“This is not really a new phenomenon,” said Vu. “We’re just likely to have a higher volume of outstanding ballots.”

So what can you expect?

The polls close at 8 p.m. Within minutes, the results should come through for the ballots that were mailed in, submitted at drop-off points before Election Day or during early voting at the Registrar’s office.

After that, some precinct results may trickle in, but only a very light number. Close to 11 p.m. you can expect the bulk of the precinct numbers. Then, results should come in periodically as trucks with ballot boxes continue to roll in. All the precinct ballots might not arrive until after 1 a.m. and the final unofficial election night results may not be done until after 4 a.m.

After all the precinct ballots are counted on election night, Vu expects only about 55 to 60 percent of the vote to be in the count. Tight races will still be up in the air.

“It’s not over on election night, and it hasn’t been for a long, long time,” said Vu. “Close contests are not decided until all the ballots are in the count.”

While you can guess how some races will turn out due to the early numbers, the results for the tight races must wait until election workers process, review and inspect every ballot: precinct, provisional, mail-in and damaged.

“Between mail ballots and provisional ballots, a close race always comes to the very end,” said Vu. “We must do our due diligence to make sure everything is right.”

Some races may not be decided for several weeks. However, the results must be certified 30 days after Election Day on Dec. 6.

For more information, visit sdvote.com or call (858) 565-5800.

‘Dark money’ pushing thumb on council races – The Coast News Group

Thousands of dollars of so-called “dark money” is emerging as a major factor in city council races in a pair of North County cities. In Encinitas and San Marcos, two cities where stakes are high in their respective council races, political action committees have pumped thousands into candidates.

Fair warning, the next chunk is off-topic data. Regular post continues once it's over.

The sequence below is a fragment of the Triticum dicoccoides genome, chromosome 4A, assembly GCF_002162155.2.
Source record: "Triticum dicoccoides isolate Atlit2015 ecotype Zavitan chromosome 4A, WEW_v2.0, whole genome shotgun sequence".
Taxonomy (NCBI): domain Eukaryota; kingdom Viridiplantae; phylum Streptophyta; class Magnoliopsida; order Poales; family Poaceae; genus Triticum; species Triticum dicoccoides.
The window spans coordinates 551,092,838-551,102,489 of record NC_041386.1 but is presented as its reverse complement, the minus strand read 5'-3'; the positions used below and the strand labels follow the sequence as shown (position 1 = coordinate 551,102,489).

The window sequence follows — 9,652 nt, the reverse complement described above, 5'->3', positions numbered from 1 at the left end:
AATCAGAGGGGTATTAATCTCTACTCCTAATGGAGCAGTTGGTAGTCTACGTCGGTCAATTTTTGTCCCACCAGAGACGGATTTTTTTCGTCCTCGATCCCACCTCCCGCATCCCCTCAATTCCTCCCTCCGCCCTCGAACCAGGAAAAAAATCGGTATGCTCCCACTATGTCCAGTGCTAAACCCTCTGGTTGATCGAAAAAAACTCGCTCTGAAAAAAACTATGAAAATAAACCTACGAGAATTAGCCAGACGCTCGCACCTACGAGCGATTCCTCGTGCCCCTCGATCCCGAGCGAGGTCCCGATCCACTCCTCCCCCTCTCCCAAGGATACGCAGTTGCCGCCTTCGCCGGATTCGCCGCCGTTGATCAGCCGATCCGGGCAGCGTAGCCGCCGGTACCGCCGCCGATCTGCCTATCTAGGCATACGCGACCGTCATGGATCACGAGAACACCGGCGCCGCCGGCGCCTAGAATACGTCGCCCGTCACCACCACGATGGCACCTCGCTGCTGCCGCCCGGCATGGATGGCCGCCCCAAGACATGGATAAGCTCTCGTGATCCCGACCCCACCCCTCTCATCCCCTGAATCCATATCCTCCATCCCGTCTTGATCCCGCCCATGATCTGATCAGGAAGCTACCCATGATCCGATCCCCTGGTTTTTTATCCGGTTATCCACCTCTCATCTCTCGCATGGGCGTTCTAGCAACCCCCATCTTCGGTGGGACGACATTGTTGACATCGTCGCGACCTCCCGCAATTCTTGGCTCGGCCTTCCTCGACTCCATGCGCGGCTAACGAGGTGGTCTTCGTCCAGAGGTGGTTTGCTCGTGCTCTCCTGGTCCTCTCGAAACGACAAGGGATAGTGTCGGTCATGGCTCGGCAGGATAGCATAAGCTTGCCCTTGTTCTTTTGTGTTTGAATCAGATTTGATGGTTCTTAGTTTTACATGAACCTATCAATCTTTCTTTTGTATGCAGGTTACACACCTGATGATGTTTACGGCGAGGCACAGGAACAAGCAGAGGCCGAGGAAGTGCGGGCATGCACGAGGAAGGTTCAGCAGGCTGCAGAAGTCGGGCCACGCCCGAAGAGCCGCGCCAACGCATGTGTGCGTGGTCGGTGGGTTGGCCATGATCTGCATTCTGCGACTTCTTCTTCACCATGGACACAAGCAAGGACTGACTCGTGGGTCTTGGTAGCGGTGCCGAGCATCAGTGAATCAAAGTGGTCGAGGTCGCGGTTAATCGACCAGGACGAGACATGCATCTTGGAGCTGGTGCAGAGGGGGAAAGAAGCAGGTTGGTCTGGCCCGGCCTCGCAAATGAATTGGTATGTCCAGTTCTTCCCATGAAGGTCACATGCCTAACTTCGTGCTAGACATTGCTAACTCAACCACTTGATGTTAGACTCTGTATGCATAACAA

SAN MARCOS-The Deputy Sheriffs Association PAC has received thousands from developers and the Building Industry Association of San Diego and has spent a corresponding amount on candidates throughout the county, almost exclusively on Republican or conservative candidates.

One of the races where the Deputy Sheriffs Association and Building Industry Association’s influence has been most heavily felt is San Marcos, where the PAC has spent thousands in mailers and campaign signs in favor of Rebecca Jones for mayor and council candidates Mike Sannella and Craig Garcia.

Many of the same individual contributors who have contributed to the Building Industry Association’s PAC and the Deputy Sheriffs committee have also contributed to an Irvine-based PAC called the California Taxpayers Coalition, which according to records has spent $10,500 in printing and mailing costs against one of Sannella’s opponents, Randy Walton.

San Marcos Vice Mayor and mayoral candidate Rebecca Jones returned a $250 campaign contribution from a developer behind a 14.4-acre development proposal. Courtesy photo/Facebook

One of the largest contributors to the Taxpayers Coalition is Diversified Projects, Inc., which has contributed $12,5000 to the committee. The Laguna Beach-based company was behind the controversial San Marcos Highlands project. Walton has aligned himself with Chris Orlando, current councilman and mayoral candidate, the lone council member to vote against the Highlands project.

One of the other major contributors is Lance Waite, who is developer behind the Sunshine Gardens project, a 193-unit multi-family project on 14.4-acres near San Marcos’ southeastern city limits that is currently being processed by the city.

Waite contributed $5,000 to each the Taxpayers Coalition and the Deputy Sheriffs PAC. Jones returned a $250 contribution Waite made to her campaign this year. 

San Marcos bars developers from contributing to campaigns within 12 months of a council vote.

Walton, a registered Democrat, said the race has gotten ugly as a result of the mailers paid for, and said developers are actively trying to deceive voters by funneling money into committees that appear to be advocating for taxpayers or law enforcement.

“It’s an outright effort to deceive voters, by putting out mailers saying that something is ‘law enforcement’s choice,’ when in reality, it’s thousands of dollars from developers and the building industry,” Walton said. “Most voters don’t know to look at the campaign finance forms and see who is behind some of these committees.